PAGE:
Triplophysa kashmirensis

Last updated

Triplophysa kashmirensis
Scientific classification Red Pencil Icon.png
Kingdom: Animalia
Phylum: Chordata
Class: Actinopterygii
Order: Cypriniformes
Family: Nemacheilidae
Genus: Triplophysa
Species:
T. kashmirensis
Binomial name
Triplophysa kashmirensis
(Hora, 1922)

Triplophysa kashmirensis is a species of ray-finned fish found in India . [1]

Related Research Articles

<i>Triplophysa</i> Genus of fishes

Triplophysa is a genus of fish in the family Nemacheilidae found mainly in and around the Qinghai-Tibet Plateau in China. Currently, the genus is a mixed assemblage of species. Some lineages have been identified and treated as subgenera, but as Wikipedia follows Fishbase for fish species all but Hedinichthys have been treated as subgenera in Wikipedia, although Kottelat in his revision of the loaches did recognise them as valid. FishBase, however, includes these in Triplophysa without specifying subgenera and treats the names given by Kottelat as synonyms.

Bombus kashmirensis is a species of bumblebee.

Heyang County County in Shaanxi, Peoples Republic of China

Heyang County is a county in Shaanxi Province, China, bordering Shanxi Province to the east across the Yellow River. It is under the administration of the prefecture-level city of Weinan.

Triplophysa arnoldii is a species of stone loach in the genus Triplophysa. It is endemic to Mongolia. It grows to 7 cm (2.8 in) SL.

<i>Triplophysa bleekeri</i> Species of fish

Triplophysa bleekeri is a species of stone loach in the genus Triplophysa. It is endemic to China. It grows to 8.2 cm (3.2 in) TL. Having a wide distribution across the Qinghai-Tibet Plateau, it lives in fast-flowing rivers from 200 to 3,000m in altitude. Being an unusual species inhabiting high-altitude regions, it is an excellent model to investigate the genetic mechanisms of adaptation to the local environment. With this in mind a chromosomal-scale genome assembly was sequenced and assembled with a genome size of ∼628 Mb. This data finding that the Triplophysa genus likely diverged when the Qinghai-Tibet Plateau elevated by >4,000 m roughly 40 million years ago.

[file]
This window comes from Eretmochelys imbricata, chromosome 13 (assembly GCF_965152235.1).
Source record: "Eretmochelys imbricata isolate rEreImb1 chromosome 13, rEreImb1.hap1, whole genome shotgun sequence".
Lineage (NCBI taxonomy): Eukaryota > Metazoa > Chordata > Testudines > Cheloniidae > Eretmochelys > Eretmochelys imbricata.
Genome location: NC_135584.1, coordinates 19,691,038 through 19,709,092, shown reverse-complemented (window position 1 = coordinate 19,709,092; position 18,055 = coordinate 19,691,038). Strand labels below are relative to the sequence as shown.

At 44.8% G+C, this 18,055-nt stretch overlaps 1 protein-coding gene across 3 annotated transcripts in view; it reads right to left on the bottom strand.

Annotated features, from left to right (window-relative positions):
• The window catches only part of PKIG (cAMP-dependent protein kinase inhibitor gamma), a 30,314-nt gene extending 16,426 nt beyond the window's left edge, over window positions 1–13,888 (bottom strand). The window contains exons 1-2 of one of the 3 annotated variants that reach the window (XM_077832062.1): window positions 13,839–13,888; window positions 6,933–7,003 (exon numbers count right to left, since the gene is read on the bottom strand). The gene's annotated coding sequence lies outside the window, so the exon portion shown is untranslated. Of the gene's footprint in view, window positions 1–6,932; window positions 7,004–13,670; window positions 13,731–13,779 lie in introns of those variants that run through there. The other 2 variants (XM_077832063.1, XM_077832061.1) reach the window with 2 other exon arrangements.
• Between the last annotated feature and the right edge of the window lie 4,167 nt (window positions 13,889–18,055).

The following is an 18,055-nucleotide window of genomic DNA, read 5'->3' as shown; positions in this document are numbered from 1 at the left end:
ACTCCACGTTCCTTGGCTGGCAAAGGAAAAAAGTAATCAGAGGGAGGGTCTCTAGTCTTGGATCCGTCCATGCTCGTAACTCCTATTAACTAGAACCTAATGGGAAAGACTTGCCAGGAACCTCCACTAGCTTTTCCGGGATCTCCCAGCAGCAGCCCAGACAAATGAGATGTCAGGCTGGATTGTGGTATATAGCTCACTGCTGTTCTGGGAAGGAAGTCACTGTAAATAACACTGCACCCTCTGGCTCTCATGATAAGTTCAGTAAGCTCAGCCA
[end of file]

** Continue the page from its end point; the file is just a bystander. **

Triplophysa gracilis is a species of stone loach in the genus Triplophysa. It is found in Pakistan, India, and China. It grows to 11 cm (4.3 in) SL and lives in standing waters and deeper parts of rivers.

<i>Triplophysa intermedia</i> Species of fish

Triplophysa intermedia is a species of ray-finned fish in the genus Triplophysa. The species has only been found in Hulun Lake in Inner Mongolia, China; but is believed to appear in other locations as well since fish in this genus are typically found in running water.

Triplophysa longibarbata is a species of ray-finned fish in the genus Triplophysa. This cavefish is only known from Guizhou in China.

Triplophysa marmorata is a species of ray-finned fish found in Asia. It's a scaleless inland fish that is endemic of wetlands like the Wular Lake in Jammu and Kashmir, India. Like similar species T. kashmirensis, it presents a slender caudal peduncle, but it's shorter in the case of T. marmorata. Its specimens can also be differentiated because of their shorter lateral line length. Their diet is composed of detritus, plants that coat rocks and stones, and the associated invertebrate fauna. They reach maturity after two years.